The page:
Digitus Impudicus

Flipping the bird at all things legal

Thursday, January 15, 2004

Yes, Republicans stand for limited government.

Which is why the current administration is launching the Healthy Marriage Initiative.

Now. Which one of the federal government's enumerated powers does providing counselling to promote marriage fall under? (And if you try to say the Commerce Clause, I counter with Morrison. If VAWA isn't Commerce Clause, this sure ain't.)

Friday, January 09, 2004


--Love, GB and CM.

Thursday, November 13, 2003

Dahlia begins . . .

"When I was 3, my brother fed me a rather large quantity of Windex. Being a bonehead, I lapped it up. Later, as I was having my stomach pumped, he got off without punishment, cleverly claiming it was "an accident." The Supreme Court hears argument today on whether it might have actually been smarter for him to have announced he did it on purpose."

I so love this woman!

You can read the rest here.

Wednesday, November 05, 2003

L&E to the rescue

If you ask me, there is a decent collective action problem argument to be made here.

Tuesday, November 04, 2003

Our noble profession.

Today's Times reports that Lawyers' Ads Seeking Clients in Ferry Crash.

Ugh. Ugh. Ugh.

Dahlia, oh Dahlia.

She is truly the queen of reporting on the Supremes.

In this week's column on oral arguments in Maryland v. Pringle, she cautions us:

"Don't carpool to work with crack dealers, not even the kind with elderly mothers and preschoolers in the back seat."

Read the rest of the column here.

Friday, October 31, 2003


A Krispy Kreme spokeswoman had the gall to tell the Times (here) that "Doughnuts 'are a normal part of a healthy, balanced diet.'"

And 25 year olds deserve $145,000 a year at NYC law firms.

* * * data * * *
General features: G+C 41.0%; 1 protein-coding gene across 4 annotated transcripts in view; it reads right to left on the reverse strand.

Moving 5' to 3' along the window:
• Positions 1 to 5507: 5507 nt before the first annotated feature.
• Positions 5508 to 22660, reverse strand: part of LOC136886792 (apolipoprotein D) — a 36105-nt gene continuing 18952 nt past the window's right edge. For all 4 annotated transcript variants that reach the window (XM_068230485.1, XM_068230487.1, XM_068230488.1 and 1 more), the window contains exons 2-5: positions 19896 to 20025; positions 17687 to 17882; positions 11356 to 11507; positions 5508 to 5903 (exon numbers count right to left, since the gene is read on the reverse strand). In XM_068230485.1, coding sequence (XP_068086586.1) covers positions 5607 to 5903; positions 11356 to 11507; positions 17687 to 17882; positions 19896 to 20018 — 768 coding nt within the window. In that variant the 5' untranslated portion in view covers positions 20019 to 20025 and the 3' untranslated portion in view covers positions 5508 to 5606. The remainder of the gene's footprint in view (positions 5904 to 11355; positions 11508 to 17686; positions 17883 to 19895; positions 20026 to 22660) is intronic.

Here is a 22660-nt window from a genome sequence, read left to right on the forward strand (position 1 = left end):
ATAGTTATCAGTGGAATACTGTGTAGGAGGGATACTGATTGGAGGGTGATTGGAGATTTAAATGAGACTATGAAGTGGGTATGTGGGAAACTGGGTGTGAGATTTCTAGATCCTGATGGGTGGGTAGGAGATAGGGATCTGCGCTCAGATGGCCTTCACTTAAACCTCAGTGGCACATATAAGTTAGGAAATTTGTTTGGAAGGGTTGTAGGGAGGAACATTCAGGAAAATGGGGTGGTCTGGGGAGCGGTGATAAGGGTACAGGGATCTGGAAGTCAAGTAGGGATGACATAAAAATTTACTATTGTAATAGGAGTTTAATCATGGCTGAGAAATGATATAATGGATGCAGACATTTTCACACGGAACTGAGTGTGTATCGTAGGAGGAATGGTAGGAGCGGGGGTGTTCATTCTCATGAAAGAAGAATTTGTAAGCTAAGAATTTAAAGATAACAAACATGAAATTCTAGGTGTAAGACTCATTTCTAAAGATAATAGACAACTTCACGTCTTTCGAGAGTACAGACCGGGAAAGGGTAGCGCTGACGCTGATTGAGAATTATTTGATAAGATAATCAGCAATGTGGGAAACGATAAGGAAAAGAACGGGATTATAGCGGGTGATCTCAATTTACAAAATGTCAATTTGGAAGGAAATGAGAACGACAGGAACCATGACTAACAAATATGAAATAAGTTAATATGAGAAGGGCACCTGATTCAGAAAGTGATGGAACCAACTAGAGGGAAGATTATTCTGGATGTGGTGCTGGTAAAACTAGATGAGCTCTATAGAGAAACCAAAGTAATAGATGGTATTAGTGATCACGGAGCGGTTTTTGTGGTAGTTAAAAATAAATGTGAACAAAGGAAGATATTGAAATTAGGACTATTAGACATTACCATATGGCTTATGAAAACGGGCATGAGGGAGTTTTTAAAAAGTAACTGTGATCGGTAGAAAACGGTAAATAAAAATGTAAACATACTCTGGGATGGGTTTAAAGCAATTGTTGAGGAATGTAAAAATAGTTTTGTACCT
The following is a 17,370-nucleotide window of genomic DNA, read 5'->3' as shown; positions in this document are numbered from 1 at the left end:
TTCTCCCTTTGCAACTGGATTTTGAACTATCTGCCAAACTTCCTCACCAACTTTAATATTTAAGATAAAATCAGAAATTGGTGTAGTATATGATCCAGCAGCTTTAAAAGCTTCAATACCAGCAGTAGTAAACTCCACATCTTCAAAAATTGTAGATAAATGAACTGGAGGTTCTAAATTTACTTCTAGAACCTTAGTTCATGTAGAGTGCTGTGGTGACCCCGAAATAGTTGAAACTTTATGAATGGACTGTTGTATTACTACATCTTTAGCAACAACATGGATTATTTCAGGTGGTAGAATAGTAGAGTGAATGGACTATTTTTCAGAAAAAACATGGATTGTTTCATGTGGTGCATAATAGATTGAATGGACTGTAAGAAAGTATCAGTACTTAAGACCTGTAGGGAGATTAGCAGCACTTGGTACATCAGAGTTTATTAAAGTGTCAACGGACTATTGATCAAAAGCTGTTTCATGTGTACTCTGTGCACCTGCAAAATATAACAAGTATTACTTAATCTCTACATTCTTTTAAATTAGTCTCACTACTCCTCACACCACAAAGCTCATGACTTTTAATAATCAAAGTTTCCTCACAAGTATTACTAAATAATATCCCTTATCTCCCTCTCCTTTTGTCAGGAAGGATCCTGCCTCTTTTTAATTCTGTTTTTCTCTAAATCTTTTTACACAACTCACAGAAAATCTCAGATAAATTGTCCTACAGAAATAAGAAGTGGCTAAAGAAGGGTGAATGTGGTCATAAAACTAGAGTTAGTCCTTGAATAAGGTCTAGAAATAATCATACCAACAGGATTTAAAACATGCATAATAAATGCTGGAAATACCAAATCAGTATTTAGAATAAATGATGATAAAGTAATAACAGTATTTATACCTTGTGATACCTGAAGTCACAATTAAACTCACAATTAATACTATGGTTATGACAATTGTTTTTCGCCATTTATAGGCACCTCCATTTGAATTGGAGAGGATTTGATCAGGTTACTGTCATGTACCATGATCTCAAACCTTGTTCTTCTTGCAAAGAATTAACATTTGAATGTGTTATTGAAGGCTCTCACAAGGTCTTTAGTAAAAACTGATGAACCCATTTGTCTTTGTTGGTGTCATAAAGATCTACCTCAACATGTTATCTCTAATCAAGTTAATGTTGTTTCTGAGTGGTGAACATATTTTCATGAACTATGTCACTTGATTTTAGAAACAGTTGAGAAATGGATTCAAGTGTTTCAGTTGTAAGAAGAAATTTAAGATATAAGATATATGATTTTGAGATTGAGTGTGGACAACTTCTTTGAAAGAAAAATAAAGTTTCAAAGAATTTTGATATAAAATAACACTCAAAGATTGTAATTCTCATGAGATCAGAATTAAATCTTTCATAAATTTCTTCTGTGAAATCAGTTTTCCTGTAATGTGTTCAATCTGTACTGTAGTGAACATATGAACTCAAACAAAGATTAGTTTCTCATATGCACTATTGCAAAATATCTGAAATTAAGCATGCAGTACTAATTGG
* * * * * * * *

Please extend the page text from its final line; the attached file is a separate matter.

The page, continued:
This must be part of their litigating strategy for the class action lawsuits trundling their way.

The human power to rationalize is astounding.

Its about time.

Martha Stewart was a scapegoat. Now they're onto something.

Wednesday, October 29, 2003

Oh grow up, grown ups.

The New York Times ponders whether 20-something workers are "ambitious and eager to learn" on the one hand, or "self-absorbed and presumptuous" on the other. The Washington Post ponders whether 20-something voters, which it describes as "the disaffected young citizens of America," "will set aside their sense of abandonment and apathy and [I kid you not] flash-mob the polls."

Glad to see that two of the best newspapers in the country have put aside boring, insubstantial stereotypes about Gen X and Y in favor of insightful analysis.

For the record, this recent law grad is ambitious, eager to learn, self-absorbed, presumptuous, disaffected, abandoned but not apathetic. And I think this characterizes most folks in our generation. If the Dems would learn to pay attention to the first 6 adjectives, and not use the 7th as a cop-out for not expanding their voting base, this party might get somewhere.

Friday, October 10, 2003

Up yours, evil empire!

When the Yankees go up against the Sox, even the toddlers get impudent.

Unfortunately, the ubiquitously emailed picture of the day has no net location.

Thursday, October 09, 2003

Our reason for being.

"The 'bird' is 'an obscene gesture of contempt made by pointing the middle finger upward while keeping the other fingers down.' Merriam-Webster OnLine, at http://www.m-w.com. This gesture is of ancient origin:

"[T]he middle-finger jerk was so popular among the Romans that they even gave a special name to the middle digit, calling it the impudent finger: digitus impudicus. It was also known as the obscene finger, or the infamous finger, and there are a number of references to its use in the writings of classical authors. . . . The middle-finger jerk has survived for over 2,000 years and is still current in many parts of the world, especially the United States." Desmond Morris et al., Gestures 81-82 (1979).

This symbolic gesture has come to mean many things to many people in many contexts, including "displeasure" and "mild annoyance." See Martha Irvine, Is the Middle Finger Losing Its Badness?, AP Online, Feb. 23, 2003, available at 2003 WL 13367718 (reprinted in several newspapers). See also the cover of the September 20, 2003 issue of The Economist magazine [sic], depicting a cactus in a desert panorama giving the gesture because of displeasure with the outcome of the Cancun trade talks." Coggin v Texas (Tex App 3d 2003).